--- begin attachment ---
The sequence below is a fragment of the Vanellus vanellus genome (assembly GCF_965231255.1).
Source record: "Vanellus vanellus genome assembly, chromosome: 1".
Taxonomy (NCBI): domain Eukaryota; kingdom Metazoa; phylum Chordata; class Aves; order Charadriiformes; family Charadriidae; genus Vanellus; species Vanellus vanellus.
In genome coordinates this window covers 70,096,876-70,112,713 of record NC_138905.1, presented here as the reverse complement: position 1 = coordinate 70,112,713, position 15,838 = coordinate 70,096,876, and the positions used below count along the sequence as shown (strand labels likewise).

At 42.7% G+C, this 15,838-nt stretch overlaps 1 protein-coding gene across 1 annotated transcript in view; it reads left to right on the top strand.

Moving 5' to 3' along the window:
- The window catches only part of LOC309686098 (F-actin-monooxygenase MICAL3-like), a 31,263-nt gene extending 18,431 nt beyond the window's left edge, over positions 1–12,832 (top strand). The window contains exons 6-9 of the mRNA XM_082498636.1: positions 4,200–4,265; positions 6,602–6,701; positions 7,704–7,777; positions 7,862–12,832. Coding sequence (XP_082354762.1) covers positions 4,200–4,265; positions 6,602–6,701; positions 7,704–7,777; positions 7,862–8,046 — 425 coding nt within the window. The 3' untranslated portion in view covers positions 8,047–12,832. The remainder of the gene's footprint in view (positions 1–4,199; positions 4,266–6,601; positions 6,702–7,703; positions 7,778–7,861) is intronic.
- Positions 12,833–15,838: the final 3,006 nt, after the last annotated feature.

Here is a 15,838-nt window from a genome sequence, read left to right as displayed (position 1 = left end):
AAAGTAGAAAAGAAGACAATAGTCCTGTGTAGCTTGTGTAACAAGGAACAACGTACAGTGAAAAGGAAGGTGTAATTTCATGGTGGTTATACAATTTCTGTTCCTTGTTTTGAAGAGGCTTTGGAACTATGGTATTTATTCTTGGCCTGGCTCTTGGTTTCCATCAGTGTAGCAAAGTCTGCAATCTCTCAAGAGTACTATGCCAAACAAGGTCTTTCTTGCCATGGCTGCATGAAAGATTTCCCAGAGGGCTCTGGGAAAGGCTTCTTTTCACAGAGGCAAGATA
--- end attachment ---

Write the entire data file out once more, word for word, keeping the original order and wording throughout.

The sequence below is a fragment of the Vanellus vanellus genome (assembly GCF_965231255.1).
Source record: "Vanellus vanellus genome assembly, chromosome: 1".
Taxonomy (NCBI): domain Eukaryota; kingdom Metazoa; phylum Chordata; class Aves; order Charadriiformes; family Charadriidae; genus Vanellus; species Vanellus vanellus.
In genome coordinates this window covers 70,096,876-70,112,713 of record NC_138905.1, presented here as the reverse complement: position 1 = coordinate 70,112,713, position 15,838 = coordinate 70,096,876, and the positions used below count along the sequence as shown (strand labels likewise).

At 42.7% G+C, this 15,838-nt stretch overlaps 1 protein-coding gene across 1 annotated transcript in view; it reads left to right on the top strand.

Moving 5' to 3' along the window:
- The window catches only part of LOC309686098 (F-actin-monooxygenase MICAL3-like), a 31,263-nt gene extending 18,431 nt beyond the window's left edge, over positions 1–12,832 (top strand). The window contains exons 6-9 of the mRNA XM_082498636.1: positions 4,200–4,265; positions 6,602–6,701; positions 7,704–7,777; positions 7,862–12,832. Coding sequence (XP_082354762.1) covers positions 4,200–4,265; positions 6,602–6,701; positions 7,704–7,777; positions 7,862–8,046 — 425 coding nt within the window. The 3' untranslated portion in view covers positions 8,047–12,832. The remainder of the gene's footprint in view (positions 1–4,199; positions 4,266–6,601; positions 6,702–7,703; positions 7,778–7,861) is intronic.
- Positions 12,833–15,838: the final 3,006 nt, after the last annotated feature.

Here is a 15,838-nt window from a genome sequence, read left to right as displayed (position 1 = left end):
AAAGTAGAAAAGAAGACAATAGTCCTGTGTAGCTTGTGTAACAAGGAACAACGTACAGTGAAAAGGAAGGTGTAATTTCATGGTGGTTATACAATTTCTGTTCCTTGTTTTGAAGAGGCTTTGGAACTATGGTATTTATTCTTGGCCTGGCTCTTGGTTTCCATCAGTGTAGCAAAGTCTGCAATCTCTCAAGAGTACTATGCCAAACAAGGTCTTTCTTGCCATGGCTGCATGAAAGATTTCCCAGAGGGCTCTGGGAAAGGCTTCTTTTCACAGAGGCAAGATA